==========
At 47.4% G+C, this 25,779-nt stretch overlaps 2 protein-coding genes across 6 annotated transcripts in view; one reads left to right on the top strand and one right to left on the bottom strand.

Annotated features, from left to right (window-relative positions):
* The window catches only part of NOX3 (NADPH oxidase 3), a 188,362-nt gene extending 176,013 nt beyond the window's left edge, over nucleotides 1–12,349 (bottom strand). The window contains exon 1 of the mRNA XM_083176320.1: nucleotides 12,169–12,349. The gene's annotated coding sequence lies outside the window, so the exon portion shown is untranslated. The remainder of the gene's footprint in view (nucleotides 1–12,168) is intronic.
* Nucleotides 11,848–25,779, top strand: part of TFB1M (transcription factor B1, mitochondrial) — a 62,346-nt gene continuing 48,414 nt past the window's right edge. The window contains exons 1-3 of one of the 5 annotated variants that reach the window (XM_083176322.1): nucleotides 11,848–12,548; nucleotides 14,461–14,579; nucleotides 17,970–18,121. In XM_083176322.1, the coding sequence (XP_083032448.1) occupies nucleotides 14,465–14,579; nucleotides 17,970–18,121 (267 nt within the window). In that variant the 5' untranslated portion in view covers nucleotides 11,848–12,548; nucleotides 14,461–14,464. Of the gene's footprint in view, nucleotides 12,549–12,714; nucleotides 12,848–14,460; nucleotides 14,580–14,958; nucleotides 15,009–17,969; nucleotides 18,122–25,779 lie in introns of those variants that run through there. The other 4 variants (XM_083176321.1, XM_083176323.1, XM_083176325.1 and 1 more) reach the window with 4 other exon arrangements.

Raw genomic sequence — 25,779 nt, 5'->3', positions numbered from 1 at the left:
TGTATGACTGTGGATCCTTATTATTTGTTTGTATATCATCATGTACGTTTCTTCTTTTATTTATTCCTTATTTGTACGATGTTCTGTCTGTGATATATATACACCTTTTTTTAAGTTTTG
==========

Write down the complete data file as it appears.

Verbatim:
At 47.4% G+C, this 25,779-nt stretch overlaps 2 protein-coding genes across 6 annotated transcripts in view; one reads left to right on the top strand and one right to left on the bottom strand.

Annotated features, from left to right (window-relative positions):
* The window catches only part of NOX3 (NADPH oxidase 3), a 188,362-nt gene extending 176,013 nt beyond the window's left edge, over nucleotides 1–12,349 (bottom strand). The window contains exon 1 of the mRNA XM_083176320.1: nucleotides 12,169–12,349. The gene's annotated coding sequence lies outside the window, so the exon portion shown is untranslated. The remainder of the gene's footprint in view (nucleotides 1–12,168) is intronic.
* Nucleotides 11,848–25,779, top strand: part of TFB1M (transcription factor B1, mitochondrial) — a 62,346-nt gene continuing 48,414 nt past the window's right edge. The window contains exons 1-3 of one of the 5 annotated variants that reach the window (XM_083176322.1): nucleotides 11,848–12,548; nucleotides 14,461–14,579; nucleotides 17,970–18,121. In XM_083176322.1, the coding sequence (XP_083032448.1) occupies nucleotides 14,465–14,579; nucleotides 17,970–18,121 (267 nt within the window). In that variant the 5' untranslated portion in view covers nucleotides 11,848–12,548; nucleotides 14,461–14,464. Of the gene's footprint in view, nucleotides 12,549–12,714; nucleotides 12,848–14,460; nucleotides 14,580–14,958; nucleotides 15,009–17,969; nucleotides 18,122–25,779 lie in introns of those variants that run through there. The other 4 variants (XM_083176321.1, XM_083176323.1, XM_083176325.1 and 1 more) reach the window with 4 other exon arrangements.

Raw genomic sequence — 25,779 nt, 5'->3', positions numbered from 1 at the left:
TGTATGACTGTGGATCCTTATTATTTGTTTGTATATCATCATGTACGTTTCTTCTTTTATTTATTCCTTATTTGTACGATGTTCTGTCTGTGATATATATACACCTTTTTTTAAGTTTTG